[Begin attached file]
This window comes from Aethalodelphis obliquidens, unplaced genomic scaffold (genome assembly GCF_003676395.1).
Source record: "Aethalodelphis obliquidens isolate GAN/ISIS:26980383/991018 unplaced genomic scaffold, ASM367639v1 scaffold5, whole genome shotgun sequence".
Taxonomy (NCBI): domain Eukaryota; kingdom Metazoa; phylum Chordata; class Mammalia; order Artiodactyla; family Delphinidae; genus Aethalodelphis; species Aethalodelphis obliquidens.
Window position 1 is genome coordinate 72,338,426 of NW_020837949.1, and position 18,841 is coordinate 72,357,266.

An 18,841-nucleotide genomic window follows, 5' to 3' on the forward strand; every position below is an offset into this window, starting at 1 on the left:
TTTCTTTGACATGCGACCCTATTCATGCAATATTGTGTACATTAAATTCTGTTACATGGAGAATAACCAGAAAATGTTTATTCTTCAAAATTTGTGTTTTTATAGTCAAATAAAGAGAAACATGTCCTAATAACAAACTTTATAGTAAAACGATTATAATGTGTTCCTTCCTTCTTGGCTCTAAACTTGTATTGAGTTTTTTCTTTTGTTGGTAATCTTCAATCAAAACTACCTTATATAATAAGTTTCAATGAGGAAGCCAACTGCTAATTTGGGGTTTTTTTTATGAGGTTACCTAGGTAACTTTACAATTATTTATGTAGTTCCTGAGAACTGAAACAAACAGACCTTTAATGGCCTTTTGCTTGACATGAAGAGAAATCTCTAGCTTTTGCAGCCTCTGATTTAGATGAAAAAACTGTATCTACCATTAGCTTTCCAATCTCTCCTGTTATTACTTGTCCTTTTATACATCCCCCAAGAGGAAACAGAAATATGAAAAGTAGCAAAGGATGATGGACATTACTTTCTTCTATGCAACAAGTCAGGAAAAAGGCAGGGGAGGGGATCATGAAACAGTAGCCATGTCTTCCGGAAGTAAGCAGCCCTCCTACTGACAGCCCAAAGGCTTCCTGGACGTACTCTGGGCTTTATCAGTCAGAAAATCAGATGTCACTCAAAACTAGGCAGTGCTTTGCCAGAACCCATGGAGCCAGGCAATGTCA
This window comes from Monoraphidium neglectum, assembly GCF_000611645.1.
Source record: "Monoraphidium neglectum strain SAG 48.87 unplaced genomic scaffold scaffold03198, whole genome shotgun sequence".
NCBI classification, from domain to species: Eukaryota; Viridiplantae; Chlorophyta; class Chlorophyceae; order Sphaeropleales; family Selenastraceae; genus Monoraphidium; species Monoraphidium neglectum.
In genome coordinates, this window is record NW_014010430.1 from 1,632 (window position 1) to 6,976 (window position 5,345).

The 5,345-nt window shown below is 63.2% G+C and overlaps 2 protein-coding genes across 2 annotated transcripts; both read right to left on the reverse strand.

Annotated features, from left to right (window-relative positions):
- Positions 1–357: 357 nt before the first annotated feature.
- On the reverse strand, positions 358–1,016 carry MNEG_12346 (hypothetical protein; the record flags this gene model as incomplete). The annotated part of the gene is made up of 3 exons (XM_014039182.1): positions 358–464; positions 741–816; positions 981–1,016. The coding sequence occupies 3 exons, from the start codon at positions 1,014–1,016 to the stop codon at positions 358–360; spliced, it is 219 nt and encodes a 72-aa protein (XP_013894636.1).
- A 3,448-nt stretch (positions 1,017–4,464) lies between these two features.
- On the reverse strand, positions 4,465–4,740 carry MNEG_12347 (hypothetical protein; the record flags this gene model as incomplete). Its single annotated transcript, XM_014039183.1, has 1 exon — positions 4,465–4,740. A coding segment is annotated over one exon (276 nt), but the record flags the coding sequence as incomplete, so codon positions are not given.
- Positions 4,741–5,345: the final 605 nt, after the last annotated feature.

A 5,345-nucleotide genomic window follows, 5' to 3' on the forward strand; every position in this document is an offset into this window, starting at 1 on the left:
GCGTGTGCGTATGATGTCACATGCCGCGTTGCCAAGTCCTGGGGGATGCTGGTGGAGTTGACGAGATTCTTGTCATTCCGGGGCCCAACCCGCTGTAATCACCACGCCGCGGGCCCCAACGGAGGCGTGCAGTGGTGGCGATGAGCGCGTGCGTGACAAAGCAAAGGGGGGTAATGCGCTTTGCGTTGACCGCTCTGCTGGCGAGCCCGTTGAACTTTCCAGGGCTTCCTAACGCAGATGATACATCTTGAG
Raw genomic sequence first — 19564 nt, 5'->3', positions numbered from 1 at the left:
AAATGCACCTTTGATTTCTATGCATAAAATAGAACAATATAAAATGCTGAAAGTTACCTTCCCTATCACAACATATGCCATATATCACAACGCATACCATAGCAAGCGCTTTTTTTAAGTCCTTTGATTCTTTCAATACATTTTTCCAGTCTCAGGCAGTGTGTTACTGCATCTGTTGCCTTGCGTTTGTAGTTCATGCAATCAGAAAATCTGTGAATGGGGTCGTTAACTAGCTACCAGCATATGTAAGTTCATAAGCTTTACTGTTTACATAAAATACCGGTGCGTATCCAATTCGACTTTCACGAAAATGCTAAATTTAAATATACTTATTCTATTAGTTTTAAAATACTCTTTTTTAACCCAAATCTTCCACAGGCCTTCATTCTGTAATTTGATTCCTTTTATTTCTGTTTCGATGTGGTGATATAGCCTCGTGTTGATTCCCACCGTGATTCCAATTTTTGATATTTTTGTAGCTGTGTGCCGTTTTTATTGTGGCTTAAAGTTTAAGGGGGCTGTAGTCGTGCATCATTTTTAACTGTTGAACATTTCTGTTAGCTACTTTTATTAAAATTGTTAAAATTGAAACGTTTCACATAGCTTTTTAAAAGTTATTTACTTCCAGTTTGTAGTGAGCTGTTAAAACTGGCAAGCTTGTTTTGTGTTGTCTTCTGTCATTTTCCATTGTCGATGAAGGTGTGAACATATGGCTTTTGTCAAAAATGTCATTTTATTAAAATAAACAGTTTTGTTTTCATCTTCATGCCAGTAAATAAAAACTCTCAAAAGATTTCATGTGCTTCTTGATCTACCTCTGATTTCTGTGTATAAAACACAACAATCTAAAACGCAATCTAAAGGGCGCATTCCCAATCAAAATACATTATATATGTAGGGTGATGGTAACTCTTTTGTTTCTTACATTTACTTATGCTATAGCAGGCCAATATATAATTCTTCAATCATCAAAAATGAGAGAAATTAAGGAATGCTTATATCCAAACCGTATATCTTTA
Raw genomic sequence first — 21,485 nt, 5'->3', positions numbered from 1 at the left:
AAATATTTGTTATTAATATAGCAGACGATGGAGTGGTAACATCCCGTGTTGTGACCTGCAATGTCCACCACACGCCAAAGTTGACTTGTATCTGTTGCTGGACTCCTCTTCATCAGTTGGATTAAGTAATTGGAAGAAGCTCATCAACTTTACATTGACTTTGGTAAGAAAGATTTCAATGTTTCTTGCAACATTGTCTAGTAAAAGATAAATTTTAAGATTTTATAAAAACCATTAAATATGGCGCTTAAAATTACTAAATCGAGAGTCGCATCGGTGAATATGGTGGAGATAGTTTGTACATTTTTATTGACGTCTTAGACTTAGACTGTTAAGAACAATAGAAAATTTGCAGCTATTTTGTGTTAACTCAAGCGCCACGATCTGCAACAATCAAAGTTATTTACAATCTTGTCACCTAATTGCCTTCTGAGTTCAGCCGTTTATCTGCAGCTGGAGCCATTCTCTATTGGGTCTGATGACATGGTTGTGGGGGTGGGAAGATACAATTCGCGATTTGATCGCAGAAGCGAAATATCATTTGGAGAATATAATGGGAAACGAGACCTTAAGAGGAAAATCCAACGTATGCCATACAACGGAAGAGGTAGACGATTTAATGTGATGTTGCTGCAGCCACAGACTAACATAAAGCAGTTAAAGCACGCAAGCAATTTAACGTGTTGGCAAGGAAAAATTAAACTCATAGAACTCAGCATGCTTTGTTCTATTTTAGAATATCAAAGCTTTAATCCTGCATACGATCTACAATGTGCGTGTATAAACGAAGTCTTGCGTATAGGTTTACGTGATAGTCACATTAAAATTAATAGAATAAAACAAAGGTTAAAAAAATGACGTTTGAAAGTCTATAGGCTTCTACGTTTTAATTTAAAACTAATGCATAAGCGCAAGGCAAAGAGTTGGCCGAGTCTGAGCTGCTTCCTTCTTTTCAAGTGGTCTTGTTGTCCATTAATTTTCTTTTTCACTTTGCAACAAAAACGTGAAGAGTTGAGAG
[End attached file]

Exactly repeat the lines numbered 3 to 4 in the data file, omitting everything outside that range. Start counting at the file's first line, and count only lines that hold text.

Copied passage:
Taxonomy (NCBI): domain Eukaryota; kingdom Metazoa; phylum Chordata; class Mammalia; order Artiodactyla; family Delphinidae; genus Aethalodelphis; species Aethalodelphis obliquidens.
Window position 1 is genome coordinate 72,338,426 of NW_020837949.1, and position 18,841 is coordinate 72,357,266.